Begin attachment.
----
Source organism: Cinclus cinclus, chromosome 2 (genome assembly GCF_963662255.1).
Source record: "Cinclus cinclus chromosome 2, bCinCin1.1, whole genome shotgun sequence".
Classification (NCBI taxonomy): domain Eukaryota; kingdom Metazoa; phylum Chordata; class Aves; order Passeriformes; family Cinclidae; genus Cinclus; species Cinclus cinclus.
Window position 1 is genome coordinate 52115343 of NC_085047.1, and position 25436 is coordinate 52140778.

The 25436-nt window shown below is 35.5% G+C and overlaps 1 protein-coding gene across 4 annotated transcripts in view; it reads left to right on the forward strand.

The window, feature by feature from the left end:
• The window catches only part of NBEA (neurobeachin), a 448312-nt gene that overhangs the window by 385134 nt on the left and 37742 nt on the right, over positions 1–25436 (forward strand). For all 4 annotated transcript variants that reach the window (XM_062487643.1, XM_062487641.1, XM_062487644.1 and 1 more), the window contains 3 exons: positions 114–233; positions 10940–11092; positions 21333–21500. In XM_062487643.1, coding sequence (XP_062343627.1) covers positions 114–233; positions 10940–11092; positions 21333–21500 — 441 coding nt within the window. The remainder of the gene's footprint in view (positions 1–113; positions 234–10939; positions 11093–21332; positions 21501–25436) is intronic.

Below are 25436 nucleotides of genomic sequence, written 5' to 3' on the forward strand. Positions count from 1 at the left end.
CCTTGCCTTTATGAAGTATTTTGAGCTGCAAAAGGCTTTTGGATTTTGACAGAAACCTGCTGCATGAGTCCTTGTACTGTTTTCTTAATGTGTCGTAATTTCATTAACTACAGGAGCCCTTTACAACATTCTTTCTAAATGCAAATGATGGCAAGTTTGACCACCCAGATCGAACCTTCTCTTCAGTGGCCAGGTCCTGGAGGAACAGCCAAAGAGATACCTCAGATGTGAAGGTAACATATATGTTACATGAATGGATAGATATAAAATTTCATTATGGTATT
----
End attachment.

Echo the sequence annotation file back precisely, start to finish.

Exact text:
Source organism: Cinclus cinclus, chromosome 2 (genome assembly GCF_963662255.1).
Source record: "Cinclus cinclus chromosome 2, bCinCin1.1, whole genome shotgun sequence".
Classification (NCBI taxonomy): domain Eukaryota; kingdom Metazoa; phylum Chordata; class Aves; order Passeriformes; family Cinclidae; genus Cinclus; species Cinclus cinclus.
Window position 1 is genome coordinate 52115343 of NC_085047.1, and position 25436 is coordinate 52140778.

The 25436-nt window shown below is 35.5% G+C and overlaps 1 protein-coding gene across 4 annotated transcripts in view; it reads left to right on the forward strand.

The window, feature by feature from the left end:
• The window catches only part of NBEA (neurobeachin), a 448312-nt gene that overhangs the window by 385134 nt on the left and 37742 nt on the right, over positions 1–25436 (forward strand). For all 4 annotated transcript variants that reach the window (XM_062487643.1, XM_062487641.1, XM_062487644.1 and 1 more), the window contains 3 exons: positions 114–233; positions 10940–11092; positions 21333–21500. In XM_062487643.1, coding sequence (XP_062343627.1) covers positions 114–233; positions 10940–11092; positions 21333–21500 — 441 coding nt within the window. The remainder of the gene's footprint in view (positions 1–113; positions 234–10939; positions 11093–21332; positions 21501–25436) is intronic.

Below are 25436 nucleotides of genomic sequence, written 5' to 3' on the forward strand. Positions count from 1 at the left end.
CCTTGCCTTTATGAAGTATTTTGAGCTGCAAAAGGCTTTTGGATTTTGACAGAAACCTGCTGCATGAGTCCTTGTACTGTTTTCTTAATGTGTCGTAATTTCATTAACTACAGGAGCCCTTTACAACATTCTTTCTAAATGCAAATGATGGCAAGTTTGACCACCCAGATCGAACCTTCTCTTCAGTGGCCAGGTCCTGGAGGAACAGCCAAAGAGATACCTCAGATGTGAAGGTAACATATATGTTACATGAATGGATAGATATAAAATTTCATTATGGTATT